Nosworthy and ACW history

Napoleonic combat expert Brent Nosworthy's has issued a large volume constructively trying to reground Civil War military historians in the "big picture" of international military theory/practice as it was in the mid-19th Century and to reground the practice in the particulars of American armament and tactics during the ACW. I would call it a massive debunking effort except that it is so much more concerned with supplying missing information and perspectives than with picking apart minsconceptions.

I want to deal with this criticisim of ACW military historians in another post.

Here are some of his comments about Civil War history in general that I hope resonate with you as much as they did with me:

Molded by the received wisdom that permeates the Civil War literature we unquestioningly accept the traditional view of the Civil War and its place in history. [But] many commonly accepted beliefs about the Civil War are largely unfounded.

Unfortunately, the very universality and longevity with which these views have been held appear to make them unassailable. Intuitively, it is difficult to accept analyses and conclusions contradicted by hundreds of other works, no matter how thorough the research or meticulous the treatment.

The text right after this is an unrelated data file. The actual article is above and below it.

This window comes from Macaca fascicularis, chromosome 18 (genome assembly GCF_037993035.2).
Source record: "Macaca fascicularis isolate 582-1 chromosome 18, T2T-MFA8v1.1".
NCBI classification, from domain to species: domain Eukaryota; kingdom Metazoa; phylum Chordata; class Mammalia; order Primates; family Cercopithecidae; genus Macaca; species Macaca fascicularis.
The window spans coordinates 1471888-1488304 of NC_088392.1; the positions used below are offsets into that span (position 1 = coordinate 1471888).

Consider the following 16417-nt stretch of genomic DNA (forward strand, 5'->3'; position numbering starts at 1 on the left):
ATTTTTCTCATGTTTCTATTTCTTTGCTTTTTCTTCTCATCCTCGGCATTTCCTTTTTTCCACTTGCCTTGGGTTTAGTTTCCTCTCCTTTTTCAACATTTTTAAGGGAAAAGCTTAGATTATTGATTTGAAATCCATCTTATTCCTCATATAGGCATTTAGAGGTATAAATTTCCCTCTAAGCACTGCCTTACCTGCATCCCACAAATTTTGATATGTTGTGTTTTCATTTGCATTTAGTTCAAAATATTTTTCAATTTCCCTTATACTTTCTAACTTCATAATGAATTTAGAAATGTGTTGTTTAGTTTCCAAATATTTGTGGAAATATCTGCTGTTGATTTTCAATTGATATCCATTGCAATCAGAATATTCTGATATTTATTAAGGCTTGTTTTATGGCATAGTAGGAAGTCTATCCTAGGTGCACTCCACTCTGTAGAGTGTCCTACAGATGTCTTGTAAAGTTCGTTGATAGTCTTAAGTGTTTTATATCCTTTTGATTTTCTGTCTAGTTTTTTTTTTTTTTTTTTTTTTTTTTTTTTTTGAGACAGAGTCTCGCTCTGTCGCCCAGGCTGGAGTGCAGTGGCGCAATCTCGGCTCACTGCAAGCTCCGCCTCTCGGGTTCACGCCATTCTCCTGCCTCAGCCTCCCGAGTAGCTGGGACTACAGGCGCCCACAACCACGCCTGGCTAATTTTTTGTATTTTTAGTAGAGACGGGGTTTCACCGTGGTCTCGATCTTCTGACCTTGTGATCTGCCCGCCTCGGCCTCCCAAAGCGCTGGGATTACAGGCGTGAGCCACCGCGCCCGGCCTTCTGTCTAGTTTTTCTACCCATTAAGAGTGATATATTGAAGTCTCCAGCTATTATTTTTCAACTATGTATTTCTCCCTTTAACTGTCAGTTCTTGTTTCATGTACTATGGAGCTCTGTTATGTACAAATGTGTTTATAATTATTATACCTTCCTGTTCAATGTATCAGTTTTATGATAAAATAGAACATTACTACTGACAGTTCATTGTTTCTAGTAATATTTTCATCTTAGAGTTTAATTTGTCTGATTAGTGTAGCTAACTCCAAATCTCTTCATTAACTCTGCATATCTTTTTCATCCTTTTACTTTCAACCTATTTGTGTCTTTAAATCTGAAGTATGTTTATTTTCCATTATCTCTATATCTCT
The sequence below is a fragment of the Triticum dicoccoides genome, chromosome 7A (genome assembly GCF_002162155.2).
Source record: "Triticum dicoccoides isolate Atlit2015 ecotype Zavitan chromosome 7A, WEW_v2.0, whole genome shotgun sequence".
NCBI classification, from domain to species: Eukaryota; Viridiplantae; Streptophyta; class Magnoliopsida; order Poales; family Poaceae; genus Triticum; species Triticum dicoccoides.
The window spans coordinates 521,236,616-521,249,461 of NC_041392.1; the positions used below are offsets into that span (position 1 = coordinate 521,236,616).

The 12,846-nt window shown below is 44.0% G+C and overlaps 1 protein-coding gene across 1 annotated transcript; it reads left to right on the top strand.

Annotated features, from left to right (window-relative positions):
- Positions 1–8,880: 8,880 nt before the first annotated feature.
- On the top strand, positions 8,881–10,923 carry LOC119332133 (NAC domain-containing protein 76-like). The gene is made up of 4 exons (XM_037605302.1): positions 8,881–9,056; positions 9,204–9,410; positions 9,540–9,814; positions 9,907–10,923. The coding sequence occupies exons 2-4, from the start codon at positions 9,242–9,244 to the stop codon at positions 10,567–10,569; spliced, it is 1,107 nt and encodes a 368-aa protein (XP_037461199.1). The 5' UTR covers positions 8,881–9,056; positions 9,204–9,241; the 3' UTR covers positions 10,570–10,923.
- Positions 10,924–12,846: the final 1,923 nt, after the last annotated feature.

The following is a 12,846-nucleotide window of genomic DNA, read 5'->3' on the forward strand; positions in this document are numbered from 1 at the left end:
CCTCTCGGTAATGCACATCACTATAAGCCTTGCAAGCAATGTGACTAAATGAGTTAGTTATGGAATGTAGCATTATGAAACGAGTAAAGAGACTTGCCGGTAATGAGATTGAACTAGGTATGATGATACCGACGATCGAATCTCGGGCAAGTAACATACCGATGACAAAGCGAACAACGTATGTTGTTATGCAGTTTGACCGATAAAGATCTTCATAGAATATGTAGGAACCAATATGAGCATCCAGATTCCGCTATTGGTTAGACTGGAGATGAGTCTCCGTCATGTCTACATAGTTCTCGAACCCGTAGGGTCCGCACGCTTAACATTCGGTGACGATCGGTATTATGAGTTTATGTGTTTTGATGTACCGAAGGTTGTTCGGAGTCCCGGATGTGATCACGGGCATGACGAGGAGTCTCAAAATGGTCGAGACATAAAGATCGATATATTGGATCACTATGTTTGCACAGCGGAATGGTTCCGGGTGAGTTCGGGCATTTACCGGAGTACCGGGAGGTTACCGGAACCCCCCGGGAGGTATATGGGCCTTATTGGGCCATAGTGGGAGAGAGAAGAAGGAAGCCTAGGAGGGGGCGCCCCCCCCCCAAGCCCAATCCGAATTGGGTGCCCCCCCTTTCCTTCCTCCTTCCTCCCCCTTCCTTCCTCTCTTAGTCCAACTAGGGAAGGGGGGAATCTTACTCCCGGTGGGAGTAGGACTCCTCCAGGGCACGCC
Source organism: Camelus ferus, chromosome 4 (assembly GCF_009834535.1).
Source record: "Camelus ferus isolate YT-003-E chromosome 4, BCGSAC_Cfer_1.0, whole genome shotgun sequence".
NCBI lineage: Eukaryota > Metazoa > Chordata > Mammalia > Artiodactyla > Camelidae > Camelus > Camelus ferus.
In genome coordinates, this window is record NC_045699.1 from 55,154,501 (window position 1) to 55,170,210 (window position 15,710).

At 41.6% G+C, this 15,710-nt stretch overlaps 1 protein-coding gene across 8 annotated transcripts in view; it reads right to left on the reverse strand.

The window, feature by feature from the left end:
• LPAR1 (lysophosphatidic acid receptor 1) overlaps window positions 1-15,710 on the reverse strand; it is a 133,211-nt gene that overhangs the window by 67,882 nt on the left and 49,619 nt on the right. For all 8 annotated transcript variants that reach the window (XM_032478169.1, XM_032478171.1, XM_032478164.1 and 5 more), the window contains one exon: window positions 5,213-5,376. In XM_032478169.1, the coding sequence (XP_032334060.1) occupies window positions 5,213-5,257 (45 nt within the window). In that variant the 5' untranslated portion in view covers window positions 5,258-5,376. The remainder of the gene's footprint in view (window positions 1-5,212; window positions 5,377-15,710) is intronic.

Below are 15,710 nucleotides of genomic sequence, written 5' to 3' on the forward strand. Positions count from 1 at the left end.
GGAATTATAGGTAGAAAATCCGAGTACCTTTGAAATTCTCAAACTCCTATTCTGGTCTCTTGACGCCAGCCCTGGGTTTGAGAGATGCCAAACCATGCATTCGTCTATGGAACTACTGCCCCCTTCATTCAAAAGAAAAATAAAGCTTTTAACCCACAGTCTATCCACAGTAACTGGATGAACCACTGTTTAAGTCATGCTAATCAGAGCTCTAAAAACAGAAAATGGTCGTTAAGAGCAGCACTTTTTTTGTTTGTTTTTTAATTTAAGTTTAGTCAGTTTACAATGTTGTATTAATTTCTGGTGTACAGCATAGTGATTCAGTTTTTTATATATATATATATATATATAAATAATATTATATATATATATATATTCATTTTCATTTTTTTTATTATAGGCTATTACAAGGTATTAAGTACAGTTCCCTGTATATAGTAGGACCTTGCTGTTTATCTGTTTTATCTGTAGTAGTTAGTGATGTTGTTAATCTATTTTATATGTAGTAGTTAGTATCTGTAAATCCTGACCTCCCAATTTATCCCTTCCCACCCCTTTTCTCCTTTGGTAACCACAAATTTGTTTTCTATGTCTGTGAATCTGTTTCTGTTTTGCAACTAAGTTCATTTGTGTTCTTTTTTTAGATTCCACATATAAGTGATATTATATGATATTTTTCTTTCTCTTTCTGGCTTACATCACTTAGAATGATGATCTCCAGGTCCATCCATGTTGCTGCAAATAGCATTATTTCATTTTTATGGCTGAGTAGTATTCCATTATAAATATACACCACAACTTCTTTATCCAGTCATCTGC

These biases [of the ACW writer] generally fall into two broad categories: the urge to simplify and the desire to validate one's "place in the universe."

Seeking an understanding with the least amount of effort, the human mind tries to reduce complex, multilayered phenomena to easily digested "bite size" units of "high concept."

If the urge to simplify reduces the type of information the historian is willing to explore, the desire to validate one's place in the universe insidiously influences evaluation processes.

Unfortunately, he [the ACW historian] has also demonstrated a proclivity to immediately abandon or deflect the research the moment the clues lead into literally or metaphorically foreign territory.

At this stage of military history [i.e. historiography], the challenge is less in finding completely new repositories of historical information than in learning to interpret the vast storehouse of available data more accurately.